Oral Pneumonia Drug, Solithromycin, Shows Safety and Efficacy in Phase 3 Trial

Oral Pneumonia Drug, Solithromycin, Shows Safety and Efficacy in Phase 3 Trial

Cempra announced positive results from its Phase 3 multicenter trial of oral solithromycin versus oral moxifloxacin for community-acquired bacterial pneumonia. The clinical study, which appeared in the medical journal Lancetfound solithromycin to be of similar efficacy and safety to moxifloxacin, an important finding because bacterial resistance has become an increasing problem, and new antibiotics are needed to treat infectious conditions such as pneumonia.

Solithromycin (also called CEM-101), if approved by the FDA, could be prescribed as an alternative to the β-lactam and fluoroquinolone-based medications that are commonly used. Solithromycin is what is known as a next-generation macrolide, and uses a novel mechanism to fight bacteria. Carlos M. Barrera, MD, pulmonologist and endocrinologist at South Miami Hospital of Baptist Health Miami, led the study, in collaboration with an international group of researchers.

“Pneumonia is still the number eight [cause of] mortality in the United States and other developed countries, so it’s not a small problem,” Dr. Barrera said in an interview with Infectious Disease News. “Resistance problems among antibiotics is something that is getting worse over time — it’s an inevitable process. To have a new antibiotic with no resistance … it’s an important addition to the armamentarium of the physician.”

A total of 860 adult patients with pneumonia from 114 healthcare centers worldwide participated in the trial.

Participants received either once-daily oral moxifloxacin for 7 days, or once-daily oral solithromycin for 5 days, followed by a placebo for an additional 2 days. The main study measurement was early clinical response based on pneumonia symptoms.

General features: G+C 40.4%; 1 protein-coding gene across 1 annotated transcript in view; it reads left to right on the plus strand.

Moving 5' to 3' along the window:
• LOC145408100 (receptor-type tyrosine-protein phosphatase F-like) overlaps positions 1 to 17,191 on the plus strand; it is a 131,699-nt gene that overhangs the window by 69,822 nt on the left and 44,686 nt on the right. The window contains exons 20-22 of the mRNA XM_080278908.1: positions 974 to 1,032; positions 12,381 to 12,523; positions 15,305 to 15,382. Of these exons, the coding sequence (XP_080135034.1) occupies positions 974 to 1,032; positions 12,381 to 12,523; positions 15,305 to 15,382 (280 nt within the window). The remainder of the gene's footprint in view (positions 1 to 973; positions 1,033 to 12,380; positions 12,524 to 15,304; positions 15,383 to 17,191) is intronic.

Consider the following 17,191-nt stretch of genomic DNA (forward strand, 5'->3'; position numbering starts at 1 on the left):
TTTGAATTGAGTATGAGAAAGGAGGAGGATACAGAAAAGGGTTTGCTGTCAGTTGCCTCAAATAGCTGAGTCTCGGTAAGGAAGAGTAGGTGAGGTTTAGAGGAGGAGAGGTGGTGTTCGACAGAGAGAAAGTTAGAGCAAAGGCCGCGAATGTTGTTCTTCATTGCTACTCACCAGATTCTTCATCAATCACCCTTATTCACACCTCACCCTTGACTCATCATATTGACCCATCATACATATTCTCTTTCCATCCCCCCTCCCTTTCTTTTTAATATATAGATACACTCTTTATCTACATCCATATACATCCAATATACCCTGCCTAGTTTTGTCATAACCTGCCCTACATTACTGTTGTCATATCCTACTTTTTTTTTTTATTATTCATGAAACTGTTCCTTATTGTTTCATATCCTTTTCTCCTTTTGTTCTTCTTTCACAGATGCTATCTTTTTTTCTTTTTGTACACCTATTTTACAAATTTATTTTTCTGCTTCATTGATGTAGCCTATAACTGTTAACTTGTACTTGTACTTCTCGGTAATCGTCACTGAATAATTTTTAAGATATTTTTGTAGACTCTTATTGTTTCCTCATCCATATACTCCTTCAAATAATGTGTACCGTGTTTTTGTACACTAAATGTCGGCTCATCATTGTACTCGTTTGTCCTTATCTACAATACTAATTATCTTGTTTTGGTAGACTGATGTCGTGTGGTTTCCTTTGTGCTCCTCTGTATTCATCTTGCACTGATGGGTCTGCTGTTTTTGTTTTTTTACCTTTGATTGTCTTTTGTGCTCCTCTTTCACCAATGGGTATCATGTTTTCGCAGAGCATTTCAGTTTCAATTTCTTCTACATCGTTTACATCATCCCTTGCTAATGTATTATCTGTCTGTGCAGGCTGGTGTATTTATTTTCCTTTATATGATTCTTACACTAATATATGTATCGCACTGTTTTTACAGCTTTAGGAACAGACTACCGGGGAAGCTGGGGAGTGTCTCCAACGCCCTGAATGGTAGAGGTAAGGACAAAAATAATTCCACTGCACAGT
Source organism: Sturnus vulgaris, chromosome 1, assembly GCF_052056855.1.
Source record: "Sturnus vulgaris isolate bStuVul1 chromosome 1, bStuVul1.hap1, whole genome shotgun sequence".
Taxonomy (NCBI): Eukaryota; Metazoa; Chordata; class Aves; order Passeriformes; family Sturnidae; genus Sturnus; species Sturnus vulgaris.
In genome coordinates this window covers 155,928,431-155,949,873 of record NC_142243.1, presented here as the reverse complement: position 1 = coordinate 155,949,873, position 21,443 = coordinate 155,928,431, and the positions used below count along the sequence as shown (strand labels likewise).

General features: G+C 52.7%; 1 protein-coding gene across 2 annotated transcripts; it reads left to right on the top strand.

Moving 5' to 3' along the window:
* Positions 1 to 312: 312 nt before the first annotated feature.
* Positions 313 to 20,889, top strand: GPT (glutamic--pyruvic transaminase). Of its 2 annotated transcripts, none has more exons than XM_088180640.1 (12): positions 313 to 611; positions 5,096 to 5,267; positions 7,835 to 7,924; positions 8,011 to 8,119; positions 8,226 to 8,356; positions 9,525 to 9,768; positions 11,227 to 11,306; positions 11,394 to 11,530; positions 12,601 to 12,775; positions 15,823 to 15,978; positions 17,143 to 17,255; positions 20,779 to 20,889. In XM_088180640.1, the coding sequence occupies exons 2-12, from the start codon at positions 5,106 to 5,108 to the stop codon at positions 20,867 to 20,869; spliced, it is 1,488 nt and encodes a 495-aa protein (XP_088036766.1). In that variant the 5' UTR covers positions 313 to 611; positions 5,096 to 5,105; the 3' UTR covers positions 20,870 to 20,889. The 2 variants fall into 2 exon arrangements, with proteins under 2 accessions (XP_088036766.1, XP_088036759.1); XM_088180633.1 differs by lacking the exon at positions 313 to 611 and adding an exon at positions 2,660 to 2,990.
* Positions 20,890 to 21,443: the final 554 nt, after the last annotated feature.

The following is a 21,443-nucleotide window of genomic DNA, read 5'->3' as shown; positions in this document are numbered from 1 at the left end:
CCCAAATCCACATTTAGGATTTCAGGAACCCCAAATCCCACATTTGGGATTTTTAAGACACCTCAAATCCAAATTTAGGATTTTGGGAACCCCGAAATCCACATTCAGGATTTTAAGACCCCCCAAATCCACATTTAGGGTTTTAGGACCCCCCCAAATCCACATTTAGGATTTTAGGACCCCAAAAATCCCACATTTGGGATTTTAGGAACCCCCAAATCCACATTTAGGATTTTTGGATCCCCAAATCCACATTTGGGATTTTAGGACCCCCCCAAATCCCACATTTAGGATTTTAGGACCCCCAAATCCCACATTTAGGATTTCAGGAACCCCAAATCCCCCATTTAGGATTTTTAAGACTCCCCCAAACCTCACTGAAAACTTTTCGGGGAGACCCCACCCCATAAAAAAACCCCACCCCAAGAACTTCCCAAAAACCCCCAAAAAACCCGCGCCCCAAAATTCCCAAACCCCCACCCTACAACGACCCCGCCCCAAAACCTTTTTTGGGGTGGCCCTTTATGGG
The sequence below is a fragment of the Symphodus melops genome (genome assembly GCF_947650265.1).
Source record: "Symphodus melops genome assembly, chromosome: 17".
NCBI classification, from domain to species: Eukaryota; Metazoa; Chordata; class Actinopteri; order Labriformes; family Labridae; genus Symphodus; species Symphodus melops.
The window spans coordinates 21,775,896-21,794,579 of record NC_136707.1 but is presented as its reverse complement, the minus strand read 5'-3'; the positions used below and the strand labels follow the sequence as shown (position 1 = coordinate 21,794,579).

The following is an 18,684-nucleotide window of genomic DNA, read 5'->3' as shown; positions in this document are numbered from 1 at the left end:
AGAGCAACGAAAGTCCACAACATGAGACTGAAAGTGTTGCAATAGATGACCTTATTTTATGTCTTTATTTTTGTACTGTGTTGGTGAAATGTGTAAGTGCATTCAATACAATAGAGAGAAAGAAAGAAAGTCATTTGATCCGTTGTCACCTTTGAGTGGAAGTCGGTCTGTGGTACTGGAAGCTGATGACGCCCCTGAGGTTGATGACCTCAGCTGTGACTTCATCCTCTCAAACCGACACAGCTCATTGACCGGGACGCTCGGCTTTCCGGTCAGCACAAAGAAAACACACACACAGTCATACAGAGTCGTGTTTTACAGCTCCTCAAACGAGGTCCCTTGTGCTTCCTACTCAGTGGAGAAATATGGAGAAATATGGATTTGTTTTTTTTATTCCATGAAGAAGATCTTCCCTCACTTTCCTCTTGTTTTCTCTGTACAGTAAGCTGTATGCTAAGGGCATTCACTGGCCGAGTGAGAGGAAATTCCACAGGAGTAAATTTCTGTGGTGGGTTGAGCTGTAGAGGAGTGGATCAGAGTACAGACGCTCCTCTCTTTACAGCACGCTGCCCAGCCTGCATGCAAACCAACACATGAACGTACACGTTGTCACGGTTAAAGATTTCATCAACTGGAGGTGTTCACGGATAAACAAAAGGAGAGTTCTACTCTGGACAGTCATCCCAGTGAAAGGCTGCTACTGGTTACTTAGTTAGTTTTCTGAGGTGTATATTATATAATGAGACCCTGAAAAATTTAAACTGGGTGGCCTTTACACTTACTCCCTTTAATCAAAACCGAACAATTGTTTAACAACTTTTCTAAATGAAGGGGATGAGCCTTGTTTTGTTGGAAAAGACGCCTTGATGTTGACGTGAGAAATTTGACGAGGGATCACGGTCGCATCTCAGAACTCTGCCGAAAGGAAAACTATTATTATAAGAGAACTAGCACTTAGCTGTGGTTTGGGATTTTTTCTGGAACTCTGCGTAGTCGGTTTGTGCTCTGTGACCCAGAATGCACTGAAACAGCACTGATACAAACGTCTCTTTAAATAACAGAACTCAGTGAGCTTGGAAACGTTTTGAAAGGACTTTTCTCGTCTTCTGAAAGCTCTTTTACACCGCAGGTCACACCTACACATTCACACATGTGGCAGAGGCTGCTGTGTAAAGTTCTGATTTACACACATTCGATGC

A total of 78.2 percent patients in the solithromycin group, and 77.9 percent patients in the moxifloxacin group, experienced early clinical response. The researchers concluded that both treatments were equally effective based on these results.

Drug safety was also similar for the two medications, with 10 percent of the solithromycin group and 13 percent of the moxifloxacin group reporting mild side effects due to medication, typically gastrointestinal problems or headache and dizziness.

One advantage of solithromycin may be that it can target a large variety of bacterial strains, according to Barrera.

“You now have available to you a monotherapy drug with a 5-day treatment that you can treat mild to severe pneumonia,” Barrera said. “A drug that has no resistance, and has such wide coverage, is a very important finding.”

The FDA gave Fast Track designation to solithromycin for community-acquired bacterial pneumonia, both an intravenous and oral form. Cempra plans to submit a New Drug Application to the FDA in early 2016, according to a company press release.

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